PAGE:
Review Summary: Man 1: "B3sT!1 4lbuM EV4HRRRRRR!!!1!!!1!!!!!!!1!1111!!! GUY$$$$. :D"
Man 2: ....So that's why WiL Francis is able to go solo, because of America's ignorance. Okay, I see the way things are *proceeds to shoot self*
Man 1: want MY gl0cK?!!1
...4 of 10 thought this review was well written
It is extremely courageous for a musical figure who garners almost unanimous negativity towards himself to branch out from what he's doing (what his apparent forte is; if you can call Aiden a forte of anything but repugnance, I salute you as a true Scavenger of the Damned.) It is extremely ballsy to name one's solo project “William Control”, for it states, and almost promises, that WiL Francis (as the preferred typeset is) does indeed have control over his controversy after all. And even more courageous, WiL names his debut effort “Hate Culture.”
Now, there has always been a hatred towards the latest scene-bands that emerge from the murky depths of the pond... I mean myspace. Let me cite: Bring Me The Horizon; Attack Attack!; Breathe Carolina; and From First To Last. These bands follow a formula of combining melody with intensity (a.k.a. a copious amount of breakdowns) and combining girls' jeans with more Aquanet-brand hairspray than Vixen used back in their glory days to calculate boring, cliché, “dark and brooding”, and all around irritating music. This music accomplishes nothing new nor exciting, nor is it likable to anyone but those fourteen-year-old girls going to the latest Underoath show at the local VFW. And frankly, they deserve all of the flack they get. But it is a reviewer's duty to be objective towards an album, and not let bias interfere with the possible product of the review (Pitchfork, I direct this sentence towards you.) And because the band WiL was attempting to break away from by conceiving this solo project was amongst the cash crop of the aforementioned scene, it was extremely difficult to do so.
I heard this thinking that, "Wow, perhaps WiL will mature to an extent and begin to touch on real issues in a less hilarious, less cliché, less irritating way, and in the process, become more genuine, more of a figure in music, and thus more likable." However, nothing has changed here except for the fact that, now, he uses synthesizers and programmed beats to his music. And not only are these annoying, but they are repetitive and jocular. Imagine if 3 Oh! 3 lost all inspiration and motivation to create “music.”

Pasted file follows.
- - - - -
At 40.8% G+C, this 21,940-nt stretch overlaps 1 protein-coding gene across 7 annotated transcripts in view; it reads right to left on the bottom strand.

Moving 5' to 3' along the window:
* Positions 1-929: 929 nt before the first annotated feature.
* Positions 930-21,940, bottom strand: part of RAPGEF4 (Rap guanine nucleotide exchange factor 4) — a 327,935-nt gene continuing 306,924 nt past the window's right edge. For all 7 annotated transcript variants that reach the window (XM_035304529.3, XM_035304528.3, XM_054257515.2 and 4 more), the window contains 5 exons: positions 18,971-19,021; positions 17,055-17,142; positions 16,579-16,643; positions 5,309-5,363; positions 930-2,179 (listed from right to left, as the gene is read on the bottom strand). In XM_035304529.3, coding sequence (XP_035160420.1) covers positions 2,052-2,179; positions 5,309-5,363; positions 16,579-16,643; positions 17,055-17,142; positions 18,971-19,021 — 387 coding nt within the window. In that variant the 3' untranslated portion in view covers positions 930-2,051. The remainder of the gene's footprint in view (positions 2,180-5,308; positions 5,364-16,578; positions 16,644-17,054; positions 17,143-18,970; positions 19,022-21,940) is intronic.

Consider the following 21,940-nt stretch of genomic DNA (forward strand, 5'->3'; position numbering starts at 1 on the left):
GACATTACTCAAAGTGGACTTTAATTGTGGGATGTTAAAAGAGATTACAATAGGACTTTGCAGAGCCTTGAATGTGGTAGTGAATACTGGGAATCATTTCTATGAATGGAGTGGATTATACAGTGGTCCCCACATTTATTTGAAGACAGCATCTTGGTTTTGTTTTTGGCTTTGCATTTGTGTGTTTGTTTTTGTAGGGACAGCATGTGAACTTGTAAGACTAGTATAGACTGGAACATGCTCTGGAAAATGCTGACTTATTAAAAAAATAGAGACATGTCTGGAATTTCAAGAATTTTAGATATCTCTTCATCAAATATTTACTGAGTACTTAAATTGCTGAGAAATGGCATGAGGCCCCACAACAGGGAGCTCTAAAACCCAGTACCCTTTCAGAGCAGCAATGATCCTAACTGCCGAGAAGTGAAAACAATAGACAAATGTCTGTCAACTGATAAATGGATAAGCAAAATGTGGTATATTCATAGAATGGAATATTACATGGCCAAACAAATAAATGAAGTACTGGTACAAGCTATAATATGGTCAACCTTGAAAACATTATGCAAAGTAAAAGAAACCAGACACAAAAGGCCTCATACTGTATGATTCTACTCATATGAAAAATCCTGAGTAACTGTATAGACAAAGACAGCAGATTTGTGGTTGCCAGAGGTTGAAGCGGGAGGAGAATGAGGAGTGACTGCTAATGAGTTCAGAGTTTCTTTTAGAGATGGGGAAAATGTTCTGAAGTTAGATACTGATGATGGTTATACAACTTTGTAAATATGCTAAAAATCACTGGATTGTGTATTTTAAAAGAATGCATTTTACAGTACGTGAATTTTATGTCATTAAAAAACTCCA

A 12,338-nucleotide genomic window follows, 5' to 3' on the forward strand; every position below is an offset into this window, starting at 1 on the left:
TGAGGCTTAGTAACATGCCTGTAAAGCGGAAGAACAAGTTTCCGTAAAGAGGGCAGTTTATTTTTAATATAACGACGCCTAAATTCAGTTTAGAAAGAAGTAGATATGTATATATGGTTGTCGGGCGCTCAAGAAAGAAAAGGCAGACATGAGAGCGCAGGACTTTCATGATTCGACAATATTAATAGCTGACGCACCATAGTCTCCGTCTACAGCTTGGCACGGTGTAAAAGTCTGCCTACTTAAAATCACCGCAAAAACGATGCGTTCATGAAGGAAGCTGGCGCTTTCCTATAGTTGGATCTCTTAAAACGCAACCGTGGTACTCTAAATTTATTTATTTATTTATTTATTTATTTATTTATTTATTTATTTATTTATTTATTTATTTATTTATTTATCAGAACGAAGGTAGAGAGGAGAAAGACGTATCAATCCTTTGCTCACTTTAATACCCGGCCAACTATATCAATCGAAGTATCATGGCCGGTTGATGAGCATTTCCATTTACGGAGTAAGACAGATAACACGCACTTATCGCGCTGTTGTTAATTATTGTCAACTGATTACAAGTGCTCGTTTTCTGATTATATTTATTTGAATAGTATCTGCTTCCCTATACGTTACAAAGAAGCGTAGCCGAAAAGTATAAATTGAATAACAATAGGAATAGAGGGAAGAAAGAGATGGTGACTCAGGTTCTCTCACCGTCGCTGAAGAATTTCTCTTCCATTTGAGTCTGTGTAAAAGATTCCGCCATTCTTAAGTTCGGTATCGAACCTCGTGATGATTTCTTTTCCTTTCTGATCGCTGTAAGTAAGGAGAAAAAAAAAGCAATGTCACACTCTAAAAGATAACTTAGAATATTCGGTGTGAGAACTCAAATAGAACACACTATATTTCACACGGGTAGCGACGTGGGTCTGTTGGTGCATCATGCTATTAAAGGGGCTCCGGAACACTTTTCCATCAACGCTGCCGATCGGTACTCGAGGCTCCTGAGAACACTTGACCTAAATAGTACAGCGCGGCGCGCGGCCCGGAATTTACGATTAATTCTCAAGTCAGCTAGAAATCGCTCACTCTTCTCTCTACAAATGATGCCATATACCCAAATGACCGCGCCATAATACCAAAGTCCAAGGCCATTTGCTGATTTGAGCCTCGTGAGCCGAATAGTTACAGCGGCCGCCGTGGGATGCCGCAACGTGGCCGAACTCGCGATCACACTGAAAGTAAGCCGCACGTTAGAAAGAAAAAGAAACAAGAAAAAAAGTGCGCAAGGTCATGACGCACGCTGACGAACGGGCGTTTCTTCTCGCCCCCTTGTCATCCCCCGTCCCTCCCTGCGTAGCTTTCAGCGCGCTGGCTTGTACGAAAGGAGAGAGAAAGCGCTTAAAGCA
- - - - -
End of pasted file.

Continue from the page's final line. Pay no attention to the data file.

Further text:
There are more annoying pitch bends and vibrations via two hundred dollar synthesizer than you, or anyone else for that matter, can count, namely on “Hate Culture” and “Strangers.” Both of these tracks are extremely similar/ They bring forth the question, “Hm... where have I heard this before?” and then you realize that you just did, not even twenty seconds ago.
There are occasional guitar leads that are executed throughout that sound cheaply produced and thus are reminiscent of keyboard filters on several tracks, primarily the runner-up for 'the worst song on the album award', “Tranquilize.” Unfortunately, every other song is equal to this one except for “London Town.” Why is that? Well, for starters, no song as bland as this should exceed two minutes, let alone nine; and no song this cliché should ever be written. This song has a contrived ending, and an obviously Aiden-inspired beginning consisting of violin, and some less-than-interesting acoustic guitar. Whether WiL wants us to know that every aspect of this album has been done before innumerable times, and done better by far innumerable times, we are aware. And because, unlike WiL, I don't wish to hit the nail of repetition on the head repeatedly, I shall keep things simple from here on out, and finish in a much more dignified manner than this album did.
The lyrics are the exact same, the vocals are the exact same, the cliches are still there, and instead of branching out, WiL seems to be improving only in the art of expanding the genre of electro-pop in terms of “how cliché and annoying can we get this?” His solo project does not improve his sense of musical ability, conception, intelligence, originality, or credulousness in any way, shape, or form. In fact, it is an insult to the musical world to purge out something this fatal in terms of aural assault (because let's face it, I use that diaphanous phrase oftentimes don't I? Speaking of diaphanous...) and peg it as a solo project. Am I confused? Do I simply not understand how large of an evolution occurred when WiL wrote the lyrics: “My ***ing hell, down down down down,” from the days of: “Lying face down in the gutter now so damn proud... it's my fault?” Nor do I realize how one spoken word part from Aiden's discography is more “unique” or any more of a heartbreaking composition of imaginative vision than one from “Hate Culture.” Now I'm starting to wonder if WiL himself hates culture altogether. That sure would make sense.
But maybe I'm too jaded to understand? Maybe I'm too full of “nay-nay” (I always did despise Max Bemis)? Or maybe I am just a part of this alleged “Hate Culture” which WiL is brimming with “nay nay” and contempt for. But you know what? I'm sure as hell not the only one, and I sure as hell never will be, for as long as there is righteousness in the world, there will always be “Hate Culture” to duck face... I mean hate.
FINAL RATING: Numbers cannot truly express my spite for this album. This can only be described as twice as bad as Twilight.